On Tue, Sep 8, 2009 at 11:44 AM, Stefan Sperling <stsp_at_elego.de> wrote:
> While a wrong/deleted/modified tag is always a problem caused by human
> error, I'm beginning to doubt that we can keep telling people to simply
> be really, really careful, forever.
Actually, I agree with you. There is a lot in Subversion where we simply
tell users to be careful, and that's not a good attitude.
If I understood the question the user had, it was "how can I prevent tags
from being written to the wrong directories. Unfortunately, in Subversion,
there is no real way since tagging operations are similar to branching and
simply copying or moving directories. Is it a tag or is it a copy? We call
it a tag if its in the tag directory.
However, I don't think people carelessly do tagging operations. They may
simply decide to create a tag in another directory because it is convenient.
The big problem I have is that Subversion simply doesn't have the concept of
tags. We pretend that Subversion does tagging just like we pretended we
could tag files in SCCS. It is a work around, and a messy one at that.
Because of the lack ot tagging, comparing two tags is a mess:
$ svn diff http://subversion/dev/modules/adsuite/tags/ADS-5.4
If Subversion had tagging, we could have done this:
$ svn diff -rADS-5.4:ADS-5.5 http://subversion/dev/modules/adsuite/trunk
Or, more likely:
$ svn diff -rADS-5.4 .
Even worse, there is no concept of locking a tag. Tags are suppose to be
trusted snapshots of what my revision looked like at a certain moment in
time. To make sure tags aren't modified, most revision control systems let
you lock a tag to prevent someone from modifying it. In Subversion, you can
checkout a tag like you can any other directory, you can make your changes,
and you can commit those changes.
When I first used Subversion back in version 1.2, I was shocked by this. The
pre-commit trigger at that time allowed you to lock a directory to prevent
users from modifying it, but if you did that, users could not make tags. To
get around this, I ended up writing my own trigger that allows you to add a
directory to a particular location in the repository, but won't let you
commit changes to that directory. Thus, once you create a tag, it is locked.
I believe the current Python pre-commit trigger now does this.
But, that is still a stop gap measure. Tags should have been a built in
concept from the get-go. Occasionally, there is a discussion on this mailing
list about the lack of true tags. One recommendation is to make tags aliases
of revisions, so where you use a revision number, you could use a tag to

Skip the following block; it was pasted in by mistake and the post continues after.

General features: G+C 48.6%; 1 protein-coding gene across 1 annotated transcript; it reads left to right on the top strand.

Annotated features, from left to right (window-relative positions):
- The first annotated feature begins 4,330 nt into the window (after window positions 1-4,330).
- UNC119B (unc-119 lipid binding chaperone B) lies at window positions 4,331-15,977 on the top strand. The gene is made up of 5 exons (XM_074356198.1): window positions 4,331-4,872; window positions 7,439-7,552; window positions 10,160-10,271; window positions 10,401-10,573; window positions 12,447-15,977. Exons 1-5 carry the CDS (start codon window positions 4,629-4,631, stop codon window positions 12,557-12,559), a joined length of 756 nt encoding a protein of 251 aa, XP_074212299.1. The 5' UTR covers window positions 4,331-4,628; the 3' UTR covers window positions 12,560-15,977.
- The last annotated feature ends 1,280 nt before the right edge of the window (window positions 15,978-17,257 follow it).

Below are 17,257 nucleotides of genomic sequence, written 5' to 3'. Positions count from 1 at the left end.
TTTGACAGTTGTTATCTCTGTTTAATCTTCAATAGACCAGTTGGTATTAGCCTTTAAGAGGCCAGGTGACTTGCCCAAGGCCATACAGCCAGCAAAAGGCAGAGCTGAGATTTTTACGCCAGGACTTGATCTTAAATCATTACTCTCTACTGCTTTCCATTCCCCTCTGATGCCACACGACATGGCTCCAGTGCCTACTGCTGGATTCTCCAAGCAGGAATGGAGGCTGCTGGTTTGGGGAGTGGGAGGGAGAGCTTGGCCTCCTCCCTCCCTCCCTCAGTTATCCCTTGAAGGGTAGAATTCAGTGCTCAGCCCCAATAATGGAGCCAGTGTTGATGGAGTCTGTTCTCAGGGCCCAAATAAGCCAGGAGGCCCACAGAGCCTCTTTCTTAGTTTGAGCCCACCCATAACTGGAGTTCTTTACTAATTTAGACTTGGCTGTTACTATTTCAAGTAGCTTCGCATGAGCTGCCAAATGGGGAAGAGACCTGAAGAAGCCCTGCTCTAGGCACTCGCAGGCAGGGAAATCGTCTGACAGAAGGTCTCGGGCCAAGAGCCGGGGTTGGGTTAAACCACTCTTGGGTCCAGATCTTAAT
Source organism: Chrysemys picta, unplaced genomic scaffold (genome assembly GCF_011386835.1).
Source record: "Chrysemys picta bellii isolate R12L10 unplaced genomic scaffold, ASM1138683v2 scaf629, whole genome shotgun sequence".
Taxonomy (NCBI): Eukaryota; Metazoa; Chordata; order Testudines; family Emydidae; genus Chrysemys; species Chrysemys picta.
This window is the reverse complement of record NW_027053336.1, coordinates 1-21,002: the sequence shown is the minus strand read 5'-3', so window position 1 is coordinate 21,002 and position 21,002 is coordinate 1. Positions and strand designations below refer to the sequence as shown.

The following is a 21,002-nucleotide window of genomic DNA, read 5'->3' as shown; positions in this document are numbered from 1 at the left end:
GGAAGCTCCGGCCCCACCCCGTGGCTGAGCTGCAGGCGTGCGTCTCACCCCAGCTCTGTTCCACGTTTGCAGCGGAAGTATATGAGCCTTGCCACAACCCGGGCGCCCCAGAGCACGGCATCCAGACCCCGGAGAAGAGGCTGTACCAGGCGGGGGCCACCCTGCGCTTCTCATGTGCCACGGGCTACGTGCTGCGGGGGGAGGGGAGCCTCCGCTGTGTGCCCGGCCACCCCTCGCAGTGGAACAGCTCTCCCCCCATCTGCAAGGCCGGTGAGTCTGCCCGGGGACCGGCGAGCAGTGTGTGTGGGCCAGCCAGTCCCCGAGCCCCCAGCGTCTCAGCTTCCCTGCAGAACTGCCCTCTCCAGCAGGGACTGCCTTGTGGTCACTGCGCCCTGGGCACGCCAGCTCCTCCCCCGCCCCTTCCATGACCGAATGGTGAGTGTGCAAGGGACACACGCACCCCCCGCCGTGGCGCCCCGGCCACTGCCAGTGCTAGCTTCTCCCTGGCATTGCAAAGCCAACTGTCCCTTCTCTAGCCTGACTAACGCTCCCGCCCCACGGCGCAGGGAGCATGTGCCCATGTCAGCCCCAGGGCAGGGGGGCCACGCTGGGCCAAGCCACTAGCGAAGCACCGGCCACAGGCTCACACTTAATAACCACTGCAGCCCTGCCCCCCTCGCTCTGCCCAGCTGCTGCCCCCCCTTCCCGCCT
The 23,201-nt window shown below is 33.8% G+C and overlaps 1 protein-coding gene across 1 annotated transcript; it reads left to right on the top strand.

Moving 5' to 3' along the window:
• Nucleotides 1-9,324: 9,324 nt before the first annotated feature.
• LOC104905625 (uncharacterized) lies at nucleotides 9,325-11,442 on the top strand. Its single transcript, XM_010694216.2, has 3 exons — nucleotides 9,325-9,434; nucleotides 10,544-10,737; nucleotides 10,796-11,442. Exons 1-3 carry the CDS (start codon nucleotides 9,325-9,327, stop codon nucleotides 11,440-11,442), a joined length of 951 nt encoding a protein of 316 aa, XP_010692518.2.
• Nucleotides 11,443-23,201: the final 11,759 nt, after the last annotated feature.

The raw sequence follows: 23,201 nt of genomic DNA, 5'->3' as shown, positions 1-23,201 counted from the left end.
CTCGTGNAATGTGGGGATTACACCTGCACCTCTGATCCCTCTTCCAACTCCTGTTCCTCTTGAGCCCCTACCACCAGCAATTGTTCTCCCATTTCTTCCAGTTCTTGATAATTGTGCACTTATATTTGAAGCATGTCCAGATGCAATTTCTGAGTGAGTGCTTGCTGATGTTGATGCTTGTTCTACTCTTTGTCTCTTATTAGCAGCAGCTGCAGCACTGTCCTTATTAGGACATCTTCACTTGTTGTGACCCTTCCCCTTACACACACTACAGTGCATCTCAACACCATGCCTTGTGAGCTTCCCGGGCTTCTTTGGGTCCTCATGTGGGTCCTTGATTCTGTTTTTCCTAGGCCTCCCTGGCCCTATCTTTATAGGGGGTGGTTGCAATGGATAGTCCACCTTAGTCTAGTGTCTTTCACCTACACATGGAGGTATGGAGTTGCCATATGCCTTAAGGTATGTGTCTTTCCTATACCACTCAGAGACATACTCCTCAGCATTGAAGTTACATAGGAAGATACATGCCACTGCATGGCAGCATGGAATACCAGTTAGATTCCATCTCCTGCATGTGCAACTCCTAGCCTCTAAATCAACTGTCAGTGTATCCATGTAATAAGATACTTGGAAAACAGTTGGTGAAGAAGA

represent that revision. You'd need some commands to create these revision
aliases, more commands to lock them, and even pre-tag/post-tag hooks to
allow you to define what a tag can and cannot look like.
Most people and even the developers seem to agree with this approach, but
because we do have the ability to sort-of emulate tags, because of the need
to completely architect this new feature, because this feature would entail
changes in the server side and in the client side, and because of the
extensive restructuring of the Subversion data structure this might entail,
the idea of adding true tags to Subversion takes a backseat to more
important demands (performance, bug fixes, improvements in behavior, etc.)
If Subversion really didn't have any way to emulate tags, then we might have
seen some movement, but since we have a sloppy way to handle this, no
further work is done on it.
I don't think the existing solutions with pre-commit hooks are reliable
> enough. svnperms.py isn't the answer for complex real-world repositories.
> Having to write regexes to match paths in huge multi-project repositories
> with directory structures which happen to have evolved over time isn't
> that much fun.
I haven't had the pleasure of using svnperms.py. I understand it does a few
more things than the older Perl version of this script, but its structure
may be a bit more complex than what most people are looking for. I wrote my
own pre-commit trigger back in the 1.2 days that allows me to specify who
has commit access to the repository (read-only and read-write), and the
ability to create immutable tags (add-only), set properties, ban certain
file names and characters, and set templates for revision properties.
The big problem with a pre-commit hook, however, is that it is slow. Built
in permissioning would be much faster than running a script that has to read
in a control-file, parse it, and finally parse the user changes and see if
they match what you thought you put into the control-file.ini file..
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Received on 2009-09-08 18:30:03 CEST